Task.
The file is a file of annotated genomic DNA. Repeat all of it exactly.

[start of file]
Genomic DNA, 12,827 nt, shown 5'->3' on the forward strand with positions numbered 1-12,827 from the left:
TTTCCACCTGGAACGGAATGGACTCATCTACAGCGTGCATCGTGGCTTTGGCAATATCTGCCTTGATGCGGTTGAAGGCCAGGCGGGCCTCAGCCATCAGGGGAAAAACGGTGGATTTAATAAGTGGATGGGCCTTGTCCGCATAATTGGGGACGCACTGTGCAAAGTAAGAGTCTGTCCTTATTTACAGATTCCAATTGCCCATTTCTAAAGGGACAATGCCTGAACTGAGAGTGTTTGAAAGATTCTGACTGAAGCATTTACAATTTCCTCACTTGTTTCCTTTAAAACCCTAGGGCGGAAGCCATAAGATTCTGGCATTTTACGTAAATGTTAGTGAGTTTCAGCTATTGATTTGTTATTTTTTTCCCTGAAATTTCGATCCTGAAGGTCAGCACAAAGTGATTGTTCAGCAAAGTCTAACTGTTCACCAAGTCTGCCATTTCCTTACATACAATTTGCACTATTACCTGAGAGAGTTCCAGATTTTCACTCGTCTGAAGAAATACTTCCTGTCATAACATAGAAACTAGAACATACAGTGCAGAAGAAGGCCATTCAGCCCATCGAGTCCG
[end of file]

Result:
Genomic DNA, 12,827 nt, shown 5'->3' on the forward strand with positions numbered 1-12,827 from the left:
TTTCCACCTGGAACGGAATGGACTCATCTACAGCGTGCATCGTGGCTTTGGCAATATCTGCCTTGATGCGGTTGAAGGCCAGGCGGGCCTCAGCCATCAGGGGAAAAACGGTGGATTTAATAAGTGGATGGGCCTTGTCCGCATAATTGGGGACGCACTGTGCAAAGTAAGAGTCTGTCCTTATTTACAGATTCCAATTGCCCATTTCTAAAGGGACAATGCCTGAACTGAGAGTGTTTGAAAGATTCTGACTGAAGCATTTACAATTTCCTCACTTGTTTCCTTTAAAACCCTAGGGCGGAAGCCATAAGATTCTGGCATTTTACGTAAATGTTAGTGAGTTTCAGCTATTGATTTGTTATTTTTTTCCCTGAAATTTCGATCCTGAAGGTCAGCACAAAGTGATTGTTCAGCAAAGTCTAACTGTTCACCAAGTCTGCCATTTCCTTACATACAATTTGCACTATTACCTGAGAGAGTTCCAGATTTTCACTCGTCTGAAGAAATACTTCCTGTCATAACATAGAAACTAGAACATACAGTGCAGAAGAAGGCCATTCAGCCCATCGAGTCCG